I used to play a lot of golf.  I was pretty good and I enjoyed playing on my high school team.  I would practice the same stroke for hours.  I would practice so long that I would get blisters on my hands.  I would walk so many holes, I got blisters on my feet.  I never played well in competition, and soon realised I would never play on the Ladies Pro Golf tour.  It was not golf's fault I was a choker.  I never counted the blisters.  I had no magic number that said when I reach 644 blisters, I am never going to play golf again.

I see writers post their rejection numbers on blogs, signatures and other peoples comments.  If it is just to prove you paid your dues or inspire others to not give up, then it's fun information to share.  If it is to prove to yourself you are failing, then don't bother.  You are failing.  You are, one day, going to hit that magic number that let's you give up.  You will never write again to punish the mean old world.

If you are writing and getting rejected, you deal with it by improving and continuing.  So long as you can look back and see that what you wrote six years or six months ago isn't as good as what you wrote today, you have not failed.  Some of us write and some of us dream of writing.  Some people tap out a best seller and never get it published, rejecting being rejected.  Some people spend an entire life nursing one or two blisters.  The blisters don't count, so don't count them.  A blister can be useful.  It may tell you to buy some new shoes,  not to put a death grip on the club, or to buy a book on manuscript format.  It is never there to give you permission to give up on something you actually love doing.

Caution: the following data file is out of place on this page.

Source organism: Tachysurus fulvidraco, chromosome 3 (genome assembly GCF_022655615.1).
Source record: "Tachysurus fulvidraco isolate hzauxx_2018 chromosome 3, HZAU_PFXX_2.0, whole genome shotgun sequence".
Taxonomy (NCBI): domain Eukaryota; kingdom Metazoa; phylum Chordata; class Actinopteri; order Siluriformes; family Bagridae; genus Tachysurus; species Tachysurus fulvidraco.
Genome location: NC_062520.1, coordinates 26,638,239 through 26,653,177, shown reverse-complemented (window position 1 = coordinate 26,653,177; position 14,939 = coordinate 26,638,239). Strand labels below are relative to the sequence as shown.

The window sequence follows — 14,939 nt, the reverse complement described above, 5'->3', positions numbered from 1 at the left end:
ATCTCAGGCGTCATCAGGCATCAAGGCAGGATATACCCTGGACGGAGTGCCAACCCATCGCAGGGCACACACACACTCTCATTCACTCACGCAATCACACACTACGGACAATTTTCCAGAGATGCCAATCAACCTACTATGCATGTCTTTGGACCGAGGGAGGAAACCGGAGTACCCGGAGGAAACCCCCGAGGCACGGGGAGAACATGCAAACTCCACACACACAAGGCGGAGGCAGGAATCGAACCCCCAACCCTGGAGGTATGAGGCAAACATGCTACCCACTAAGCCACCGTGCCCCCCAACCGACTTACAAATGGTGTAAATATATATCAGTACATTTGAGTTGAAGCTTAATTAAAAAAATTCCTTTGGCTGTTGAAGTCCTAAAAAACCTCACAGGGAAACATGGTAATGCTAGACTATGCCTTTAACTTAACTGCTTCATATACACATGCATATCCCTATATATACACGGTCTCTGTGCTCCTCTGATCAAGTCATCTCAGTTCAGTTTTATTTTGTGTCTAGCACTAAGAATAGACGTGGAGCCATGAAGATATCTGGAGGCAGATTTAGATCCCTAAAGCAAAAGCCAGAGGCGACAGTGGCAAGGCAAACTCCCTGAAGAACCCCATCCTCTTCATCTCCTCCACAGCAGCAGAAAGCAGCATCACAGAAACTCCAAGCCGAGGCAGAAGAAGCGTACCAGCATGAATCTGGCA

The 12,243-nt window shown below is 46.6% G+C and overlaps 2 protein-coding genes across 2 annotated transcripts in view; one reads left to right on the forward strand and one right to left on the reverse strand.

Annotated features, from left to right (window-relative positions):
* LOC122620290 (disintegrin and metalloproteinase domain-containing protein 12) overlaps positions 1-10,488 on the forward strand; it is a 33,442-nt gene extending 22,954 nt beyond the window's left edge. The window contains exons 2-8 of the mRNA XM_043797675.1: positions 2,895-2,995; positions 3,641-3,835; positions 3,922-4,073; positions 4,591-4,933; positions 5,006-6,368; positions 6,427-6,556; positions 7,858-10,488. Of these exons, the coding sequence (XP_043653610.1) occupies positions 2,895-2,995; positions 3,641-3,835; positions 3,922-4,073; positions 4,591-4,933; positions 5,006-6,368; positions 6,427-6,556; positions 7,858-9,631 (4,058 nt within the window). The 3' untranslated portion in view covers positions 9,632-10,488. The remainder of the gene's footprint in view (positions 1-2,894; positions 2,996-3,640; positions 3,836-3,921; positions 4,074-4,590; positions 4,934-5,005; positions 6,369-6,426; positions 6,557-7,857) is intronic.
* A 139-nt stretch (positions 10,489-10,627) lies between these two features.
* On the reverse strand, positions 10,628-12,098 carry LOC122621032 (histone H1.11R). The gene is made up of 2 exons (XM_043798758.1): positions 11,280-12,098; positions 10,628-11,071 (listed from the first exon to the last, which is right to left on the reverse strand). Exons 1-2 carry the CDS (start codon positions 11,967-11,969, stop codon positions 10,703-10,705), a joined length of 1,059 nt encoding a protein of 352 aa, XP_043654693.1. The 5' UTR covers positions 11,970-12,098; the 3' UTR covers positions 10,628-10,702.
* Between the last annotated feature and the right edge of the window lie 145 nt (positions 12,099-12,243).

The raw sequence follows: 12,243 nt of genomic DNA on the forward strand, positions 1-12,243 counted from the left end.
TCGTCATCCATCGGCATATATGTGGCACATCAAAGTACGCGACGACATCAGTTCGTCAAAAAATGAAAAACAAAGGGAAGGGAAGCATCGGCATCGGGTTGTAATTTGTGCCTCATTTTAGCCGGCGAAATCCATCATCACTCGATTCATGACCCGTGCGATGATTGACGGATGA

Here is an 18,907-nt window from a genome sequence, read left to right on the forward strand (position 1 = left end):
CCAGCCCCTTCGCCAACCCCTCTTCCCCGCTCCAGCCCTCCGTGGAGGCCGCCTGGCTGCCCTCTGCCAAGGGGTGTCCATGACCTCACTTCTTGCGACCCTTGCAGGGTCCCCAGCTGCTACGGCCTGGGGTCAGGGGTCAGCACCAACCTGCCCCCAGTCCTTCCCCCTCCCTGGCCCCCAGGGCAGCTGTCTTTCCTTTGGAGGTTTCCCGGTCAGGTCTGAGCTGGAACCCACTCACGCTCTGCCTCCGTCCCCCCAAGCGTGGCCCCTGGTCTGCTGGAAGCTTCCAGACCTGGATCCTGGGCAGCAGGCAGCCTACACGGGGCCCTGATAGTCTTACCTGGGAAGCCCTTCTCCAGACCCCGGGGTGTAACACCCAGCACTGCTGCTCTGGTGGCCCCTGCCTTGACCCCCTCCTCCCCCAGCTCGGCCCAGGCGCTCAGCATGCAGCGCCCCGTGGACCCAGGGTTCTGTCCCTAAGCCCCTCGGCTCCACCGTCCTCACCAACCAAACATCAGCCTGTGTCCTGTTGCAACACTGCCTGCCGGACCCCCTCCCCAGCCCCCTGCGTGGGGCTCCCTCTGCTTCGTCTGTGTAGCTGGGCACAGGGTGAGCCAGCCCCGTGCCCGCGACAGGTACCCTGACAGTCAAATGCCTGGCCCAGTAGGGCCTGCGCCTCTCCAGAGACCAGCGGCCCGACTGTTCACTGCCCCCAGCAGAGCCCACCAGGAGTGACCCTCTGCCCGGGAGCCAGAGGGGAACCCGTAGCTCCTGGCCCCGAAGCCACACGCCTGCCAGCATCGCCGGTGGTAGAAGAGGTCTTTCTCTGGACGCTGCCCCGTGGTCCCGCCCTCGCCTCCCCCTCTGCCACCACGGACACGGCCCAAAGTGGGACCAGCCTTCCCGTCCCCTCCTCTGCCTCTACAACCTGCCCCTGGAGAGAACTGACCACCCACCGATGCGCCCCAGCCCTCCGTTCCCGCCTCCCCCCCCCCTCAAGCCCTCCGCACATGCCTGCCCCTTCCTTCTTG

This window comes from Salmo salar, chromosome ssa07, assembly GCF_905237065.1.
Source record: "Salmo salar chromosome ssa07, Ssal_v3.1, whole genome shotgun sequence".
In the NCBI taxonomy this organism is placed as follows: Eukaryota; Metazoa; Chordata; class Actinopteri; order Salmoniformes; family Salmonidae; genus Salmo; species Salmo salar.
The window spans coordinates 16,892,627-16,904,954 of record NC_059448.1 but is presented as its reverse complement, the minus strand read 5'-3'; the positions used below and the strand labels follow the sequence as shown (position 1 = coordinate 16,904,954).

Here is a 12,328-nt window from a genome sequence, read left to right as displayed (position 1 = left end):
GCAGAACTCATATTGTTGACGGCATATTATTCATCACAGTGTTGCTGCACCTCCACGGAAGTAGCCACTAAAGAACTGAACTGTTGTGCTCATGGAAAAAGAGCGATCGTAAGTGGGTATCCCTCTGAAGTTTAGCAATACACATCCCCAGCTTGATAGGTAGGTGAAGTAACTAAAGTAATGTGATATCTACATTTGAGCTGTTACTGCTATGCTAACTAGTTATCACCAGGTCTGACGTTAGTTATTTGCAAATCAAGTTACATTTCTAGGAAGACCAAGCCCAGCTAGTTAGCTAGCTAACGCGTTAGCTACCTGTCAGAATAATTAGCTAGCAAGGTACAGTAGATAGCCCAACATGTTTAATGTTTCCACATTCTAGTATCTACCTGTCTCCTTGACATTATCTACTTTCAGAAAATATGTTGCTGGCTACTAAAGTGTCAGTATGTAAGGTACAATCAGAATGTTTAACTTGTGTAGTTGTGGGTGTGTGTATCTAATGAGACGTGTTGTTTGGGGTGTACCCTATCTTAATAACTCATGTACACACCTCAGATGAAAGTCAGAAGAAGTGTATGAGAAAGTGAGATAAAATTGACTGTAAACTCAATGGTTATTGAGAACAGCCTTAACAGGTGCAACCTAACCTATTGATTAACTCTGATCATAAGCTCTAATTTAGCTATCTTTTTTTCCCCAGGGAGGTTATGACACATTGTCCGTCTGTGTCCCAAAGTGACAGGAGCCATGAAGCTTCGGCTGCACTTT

I see people who are in love with the idea of being an author but really don't like to write.  I see people who really like to write, but don't intend to ever get published.  I am in the middle.  I will write no matter what.  Maybe I will write until I am good enough to get some big old blisters from actual critics!  If I can't take a little "no thanks" blister, a really ugly criticism would devastate me.

Think of rejection as your practice for when you do get published.  I know my little series is going to have a few people screaming, if it ever gets published.  But, controversy doesn't mean you get to be in a bubble of blister free bliss, just because you have an agent.  Poor Mark Twain is still in trouble.  George Carlin was the acknowledged master of bad words and Mr. Conductor on Thomas the Tank?  They dealt with rejection.  Feel the privilege of following in the footsteps of greatness.   Think of this, agents get rejected too.  You may not even realise how often agents deal with rejection.  I never see Them count the number of writers they wanted but lost to another agent, or how many times they schlepped your book around before getting a single bite.  They also have to be the one to break up with the poor klutzy, puppy eyed writer 300 times a day.   Imagine the fun it must be to turn down 300 hopeful prom dates every day.  Blech, I would rather not wear those shoes for long.  Talk about Blisters!

Some golfers are Tigers, but lots of old duffers play anyway.  I still play golf.  I still get blisters. I write because I love it.  I will keep writing without ever knowing exactly how many times I have been rejected.  I do dream of that hole-in-one, but I don't count the blisters.

1 comment:

  1. Wow! It sounds like you've got things figured out! Good for you and you confidence. I'm jealous.